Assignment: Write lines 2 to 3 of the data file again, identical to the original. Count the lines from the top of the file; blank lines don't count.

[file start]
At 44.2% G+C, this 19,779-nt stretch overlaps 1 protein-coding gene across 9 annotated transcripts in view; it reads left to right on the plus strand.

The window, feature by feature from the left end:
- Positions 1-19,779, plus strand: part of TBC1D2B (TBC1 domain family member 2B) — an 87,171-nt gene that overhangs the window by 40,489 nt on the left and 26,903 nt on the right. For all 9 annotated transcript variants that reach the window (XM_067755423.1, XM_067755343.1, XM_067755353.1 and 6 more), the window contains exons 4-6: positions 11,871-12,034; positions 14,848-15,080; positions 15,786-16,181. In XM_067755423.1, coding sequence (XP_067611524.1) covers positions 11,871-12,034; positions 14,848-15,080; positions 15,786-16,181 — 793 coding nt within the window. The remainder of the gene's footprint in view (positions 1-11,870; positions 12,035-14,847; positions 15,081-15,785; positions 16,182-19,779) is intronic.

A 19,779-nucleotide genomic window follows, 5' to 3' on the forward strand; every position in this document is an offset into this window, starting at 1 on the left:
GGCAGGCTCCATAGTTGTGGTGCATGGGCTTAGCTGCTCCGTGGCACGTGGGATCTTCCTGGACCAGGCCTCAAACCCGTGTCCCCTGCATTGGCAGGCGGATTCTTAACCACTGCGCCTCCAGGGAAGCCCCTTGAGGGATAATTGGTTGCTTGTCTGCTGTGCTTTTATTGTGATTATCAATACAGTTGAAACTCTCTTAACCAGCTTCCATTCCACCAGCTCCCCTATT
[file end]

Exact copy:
The window, feature by feature from the left end:
- Positions 1-19,779, plus strand: part of TBC1D2B (TBC1 domain family member 2B) — an 87,171-nt gene that overhangs the window by 40,489 nt on the left and 26,903 nt on the right. For all 9 annotated transcript variants that reach the window (XM_067755423.1, XM_067755343.1, XM_067755353.1 and 6 more), the window contains exons 4-6: positions 11,871-12,034; positions 14,848-15,080; positions 15,786-16,181. In XM_067755423.1, coding sequence (XP_067611524.1) covers positions 11,871-12,034; positions 14,848-15,080; positions 15,786-16,181 — 793 coding nt within the window. The remainder of the gene's footprint in view (positions 1-11,870; positions 12,035-14,847; positions 15,081-15,785; positions 16,182-19,779) is intronic.